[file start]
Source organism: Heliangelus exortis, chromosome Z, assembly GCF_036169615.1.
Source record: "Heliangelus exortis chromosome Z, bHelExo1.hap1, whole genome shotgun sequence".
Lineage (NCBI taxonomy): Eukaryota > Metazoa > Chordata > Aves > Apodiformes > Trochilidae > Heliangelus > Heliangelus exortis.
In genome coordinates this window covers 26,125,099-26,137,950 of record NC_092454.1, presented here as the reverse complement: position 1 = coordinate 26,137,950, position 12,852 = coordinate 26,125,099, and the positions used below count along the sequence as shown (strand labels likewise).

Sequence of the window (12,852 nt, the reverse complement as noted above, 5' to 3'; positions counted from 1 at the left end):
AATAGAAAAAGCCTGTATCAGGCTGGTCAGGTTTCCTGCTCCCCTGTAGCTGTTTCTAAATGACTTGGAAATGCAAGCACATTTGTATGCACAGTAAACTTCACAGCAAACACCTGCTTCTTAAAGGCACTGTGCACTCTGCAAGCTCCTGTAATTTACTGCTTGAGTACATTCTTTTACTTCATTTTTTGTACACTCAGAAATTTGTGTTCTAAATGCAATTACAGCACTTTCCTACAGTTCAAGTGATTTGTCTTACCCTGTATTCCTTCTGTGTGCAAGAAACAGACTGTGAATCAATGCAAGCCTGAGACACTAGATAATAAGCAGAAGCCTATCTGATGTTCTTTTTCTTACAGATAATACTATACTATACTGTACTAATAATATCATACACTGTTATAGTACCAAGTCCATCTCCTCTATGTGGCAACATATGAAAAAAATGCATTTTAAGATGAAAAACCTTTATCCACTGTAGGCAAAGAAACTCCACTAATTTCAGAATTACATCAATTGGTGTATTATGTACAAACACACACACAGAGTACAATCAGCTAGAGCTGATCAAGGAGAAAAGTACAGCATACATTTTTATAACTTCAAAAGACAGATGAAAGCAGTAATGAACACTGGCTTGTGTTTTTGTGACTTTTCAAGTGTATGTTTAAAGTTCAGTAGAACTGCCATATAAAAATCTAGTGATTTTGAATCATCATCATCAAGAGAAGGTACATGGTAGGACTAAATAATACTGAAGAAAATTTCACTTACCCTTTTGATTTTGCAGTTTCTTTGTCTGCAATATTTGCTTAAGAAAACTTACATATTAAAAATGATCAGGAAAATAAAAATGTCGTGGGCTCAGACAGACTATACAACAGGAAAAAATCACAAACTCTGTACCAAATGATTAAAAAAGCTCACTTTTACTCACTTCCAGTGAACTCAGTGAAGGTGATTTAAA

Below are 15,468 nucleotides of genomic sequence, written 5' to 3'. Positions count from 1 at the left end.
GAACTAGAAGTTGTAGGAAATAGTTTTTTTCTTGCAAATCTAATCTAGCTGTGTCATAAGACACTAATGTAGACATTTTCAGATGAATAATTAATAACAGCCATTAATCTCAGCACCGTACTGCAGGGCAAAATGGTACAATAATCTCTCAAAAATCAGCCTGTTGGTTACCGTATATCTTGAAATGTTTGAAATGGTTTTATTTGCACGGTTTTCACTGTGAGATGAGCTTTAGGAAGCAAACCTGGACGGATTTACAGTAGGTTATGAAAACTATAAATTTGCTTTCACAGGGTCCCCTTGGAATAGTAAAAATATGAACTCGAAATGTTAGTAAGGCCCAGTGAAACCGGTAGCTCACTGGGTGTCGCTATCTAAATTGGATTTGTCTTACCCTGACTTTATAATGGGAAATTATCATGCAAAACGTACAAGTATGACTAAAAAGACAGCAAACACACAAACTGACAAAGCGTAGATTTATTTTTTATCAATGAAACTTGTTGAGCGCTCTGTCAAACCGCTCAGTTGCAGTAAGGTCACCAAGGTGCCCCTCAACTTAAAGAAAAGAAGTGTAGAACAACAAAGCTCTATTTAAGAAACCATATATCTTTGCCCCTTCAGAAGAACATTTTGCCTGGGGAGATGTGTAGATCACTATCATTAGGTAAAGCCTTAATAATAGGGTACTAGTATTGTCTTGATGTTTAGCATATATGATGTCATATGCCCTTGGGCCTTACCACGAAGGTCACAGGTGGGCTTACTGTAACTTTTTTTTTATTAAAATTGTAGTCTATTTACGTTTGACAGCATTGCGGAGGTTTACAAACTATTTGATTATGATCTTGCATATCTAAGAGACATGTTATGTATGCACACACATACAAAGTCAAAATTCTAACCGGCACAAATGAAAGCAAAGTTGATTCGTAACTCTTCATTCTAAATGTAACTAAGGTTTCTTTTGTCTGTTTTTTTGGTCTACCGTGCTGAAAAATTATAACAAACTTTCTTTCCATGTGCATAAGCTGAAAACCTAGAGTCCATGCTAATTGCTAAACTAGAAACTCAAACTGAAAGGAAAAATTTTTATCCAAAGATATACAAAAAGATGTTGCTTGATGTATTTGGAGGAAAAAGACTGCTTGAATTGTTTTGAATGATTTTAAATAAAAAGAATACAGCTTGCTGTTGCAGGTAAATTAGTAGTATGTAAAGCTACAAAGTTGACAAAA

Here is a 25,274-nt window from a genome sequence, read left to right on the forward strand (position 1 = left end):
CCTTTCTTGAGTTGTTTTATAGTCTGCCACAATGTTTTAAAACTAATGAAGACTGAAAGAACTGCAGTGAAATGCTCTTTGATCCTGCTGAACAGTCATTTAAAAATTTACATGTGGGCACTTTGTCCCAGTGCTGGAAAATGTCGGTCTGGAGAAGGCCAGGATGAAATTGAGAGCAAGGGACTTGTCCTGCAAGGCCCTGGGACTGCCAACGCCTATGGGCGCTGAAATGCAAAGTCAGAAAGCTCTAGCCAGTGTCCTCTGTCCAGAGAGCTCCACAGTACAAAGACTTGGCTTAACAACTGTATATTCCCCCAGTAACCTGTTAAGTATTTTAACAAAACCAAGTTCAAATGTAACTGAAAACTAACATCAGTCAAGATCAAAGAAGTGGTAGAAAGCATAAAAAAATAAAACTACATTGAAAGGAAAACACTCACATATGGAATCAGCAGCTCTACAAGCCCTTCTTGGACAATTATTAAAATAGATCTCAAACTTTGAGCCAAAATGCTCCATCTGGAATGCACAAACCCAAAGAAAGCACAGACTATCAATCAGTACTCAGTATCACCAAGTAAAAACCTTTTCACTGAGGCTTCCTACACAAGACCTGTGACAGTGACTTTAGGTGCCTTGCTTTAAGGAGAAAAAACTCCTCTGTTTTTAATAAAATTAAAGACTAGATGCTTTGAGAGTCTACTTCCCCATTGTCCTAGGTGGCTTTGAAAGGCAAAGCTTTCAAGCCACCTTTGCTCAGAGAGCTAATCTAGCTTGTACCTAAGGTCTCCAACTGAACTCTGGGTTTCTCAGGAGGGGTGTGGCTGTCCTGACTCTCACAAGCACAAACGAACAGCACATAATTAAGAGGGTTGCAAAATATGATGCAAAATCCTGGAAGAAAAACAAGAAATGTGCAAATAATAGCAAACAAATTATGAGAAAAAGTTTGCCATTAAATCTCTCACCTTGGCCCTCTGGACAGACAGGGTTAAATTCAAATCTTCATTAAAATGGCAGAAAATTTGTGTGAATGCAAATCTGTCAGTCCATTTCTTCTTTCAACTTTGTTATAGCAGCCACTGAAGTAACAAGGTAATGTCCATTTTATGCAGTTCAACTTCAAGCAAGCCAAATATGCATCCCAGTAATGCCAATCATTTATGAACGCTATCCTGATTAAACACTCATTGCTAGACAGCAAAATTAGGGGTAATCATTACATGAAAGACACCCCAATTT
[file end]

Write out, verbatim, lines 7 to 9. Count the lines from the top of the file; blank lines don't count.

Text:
Below are 15,468 nucleotides of genomic sequence, written 5' to 3'. Positions count from 1 at the left end.
GAACTAGAAGTTGTAGGAAATAGTTTTTTTCTTGCAAATCTAATCTAGCTGTGTCATAAGACACTAATGTAGACATTTTCAGATGAATAATTAATAACAGCCATTAATCTCAGCACCGTACTGCAGGGCAAAATGGTACAATAATCTCTCAAAAATCAGCCTGTTGGTTACCGTATATCTTGAAATGTTTGAAATGGTTTTATTTGCACGGTTTTCACTGTGAGATGAGCTTTAGGAAGCAAACCTGGACGGATTTACAGTAGGTTATGAAAACTATAAATTTGCTTTCACAGGGTCCCCTTGGAATAGTAAAAATATGAACTCGAAATGTTAGTAAGGCCCAGTGAAACCGGTAGCTCACTGGGTGTCGCTATCTAAATTGGATTTGTCTTACCCTGACTTTATAATGGGAAATTATCATGCAAAACGTACAAGTATGACTAAAAAGACAGCAAACACACAAACTGACAAAGCGTAGATTTATTTTTTATCAATGAAACTTGTTGAGCGCTCTGTCAAACCGCTCAGTTGCAGTAAGGTCACCAAGGTGCCCCTCAACTTAAAGAAAAGAAGTGTAGAACAACAAAGCTCTATTTAAGAAACCATATATCTTTGCCCCTTCAGAAGAACATTTTGCCTGGGGAGATGTGTAGATCACTATCATTAGGTAAAGCCTTAATAATAGGGTACTAGTATTGTCTTGATGTTTAGCATATATGATGTCATATGCCCTTGGGCCTTACCACGAAGGTCACAGGTGGGCTTACTGTAACTTTTTTTTTATTAAAATTGTAGTCTATTTACGTTTGACAGCATTGCGGAGGTTTACAAACTATTTGATTATGATCTTGCATATCTAAGAGACATGTTATGTATGCACACACATACAAAGTCAAAATTCTAACCGGCACAAATGAAAGCAAAGTTGATTCGTAACTCTTCATTCTAAATGTAACTAAGGTTTCTTTTGTCTGTTTTTTTGGTCTACCGTGCTGAAAAATTATAACAAACTTTCTTTCCATGTGCATAAGCTGAAAACCTAGAGTCCATGCTAATTGCTAAACTAGAAACTCAAACTGAAAGGAAAAATTTTTATCCAAAGATATACAAAAAGATGTTGCTTGATGTATTTGGAGGAAAAAGACTGCTTGAATTGTTTTGAATGATTTTAAATAAAAAGAATACAGCTTGCTGTTGCAGGTAAATTAGTAGTATGTAAAGCTACAAAGTTGACAAAA

Here is a 25,274-nt window from a genome sequence, read left to right on the forward strand (position 1 = left end):